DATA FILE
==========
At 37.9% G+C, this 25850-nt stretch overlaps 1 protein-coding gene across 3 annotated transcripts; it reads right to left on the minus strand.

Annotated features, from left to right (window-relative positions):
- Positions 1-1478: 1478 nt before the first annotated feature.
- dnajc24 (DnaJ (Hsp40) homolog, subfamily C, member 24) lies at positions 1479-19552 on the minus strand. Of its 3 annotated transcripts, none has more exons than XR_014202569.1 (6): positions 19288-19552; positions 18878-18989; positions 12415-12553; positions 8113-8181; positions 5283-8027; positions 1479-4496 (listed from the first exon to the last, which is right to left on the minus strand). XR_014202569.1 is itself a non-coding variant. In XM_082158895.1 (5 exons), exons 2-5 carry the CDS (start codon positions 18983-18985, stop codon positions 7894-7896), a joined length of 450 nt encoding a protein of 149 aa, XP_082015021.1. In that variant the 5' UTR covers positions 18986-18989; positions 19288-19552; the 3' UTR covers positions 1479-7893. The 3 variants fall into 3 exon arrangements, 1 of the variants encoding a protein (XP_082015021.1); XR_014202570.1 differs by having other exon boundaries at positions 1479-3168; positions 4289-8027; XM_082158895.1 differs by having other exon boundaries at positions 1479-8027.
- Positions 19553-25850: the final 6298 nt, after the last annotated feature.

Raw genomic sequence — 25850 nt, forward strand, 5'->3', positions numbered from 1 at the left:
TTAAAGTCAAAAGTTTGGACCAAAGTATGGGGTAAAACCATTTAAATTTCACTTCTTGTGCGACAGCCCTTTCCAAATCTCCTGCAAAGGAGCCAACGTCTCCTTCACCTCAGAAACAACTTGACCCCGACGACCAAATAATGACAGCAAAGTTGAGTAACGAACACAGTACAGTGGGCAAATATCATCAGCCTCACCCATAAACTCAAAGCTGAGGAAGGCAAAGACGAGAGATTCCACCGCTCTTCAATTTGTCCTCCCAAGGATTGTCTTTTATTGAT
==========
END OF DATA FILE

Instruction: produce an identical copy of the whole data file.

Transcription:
At 37.9% G+C, this 25850-nt stretch overlaps 1 protein-coding gene across 3 annotated transcripts; it reads right to left on the minus strand.

Annotated features, from left to right (window-relative positions):
- Positions 1-1478: 1478 nt before the first annotated feature.
- dnajc24 (DnaJ (Hsp40) homolog, subfamily C, member 24) lies at positions 1479-19552 on the minus strand. Of its 3 annotated transcripts, none has more exons than XR_014202569.1 (6): positions 19288-19552; positions 18878-18989; positions 12415-12553; positions 8113-8181; positions 5283-8027; positions 1479-4496 (listed from the first exon to the last, which is right to left on the minus strand). XR_014202569.1 is itself a non-coding variant. In XM_082158895.1 (5 exons), exons 2-5 carry the CDS (start codon positions 18983-18985, stop codon positions 7894-7896), a joined length of 450 nt encoding a protein of 149 aa, XP_082015021.1. In that variant the 5' UTR covers positions 18986-18989; positions 19288-19552; the 3' UTR covers positions 1479-7893. The 3 variants fall into 3 exon arrangements, 1 of the variants encoding a protein (XP_082015021.1); XR_014202570.1 differs by having other exon boundaries at positions 1479-3168; positions 4289-8027; XM_082158895.1 differs by having other exon boundaries at positions 1479-8027.
- Positions 19553-25850: the final 6298 nt, after the last annotated feature.

Raw genomic sequence — 25850 nt, forward strand, 5'->3', positions numbered from 1 at the left:
TTAAAGTCAAAAGTTTGGACCAAAGTATGGGGTAAAACCATTTAAATTTCACTTCTTGTGCGACAGCCCTTTCCAAATCTCCTGCAAAGGAGCCAACGTCTCCTTCACCTCAGAAACAACTTGACCCCGACGACCAAATAATGACAGCAAAGTTGAGTAACGAACACAGTACAGTGGGCAAATATCATCAGCCTCACCCATAAACTCAAAGCTGAGGAAGGCAAAGACGAGAGATTCCACCGCTCTTCAATTTGTCCTCCCAAGGATTGTCTTTTATTGAT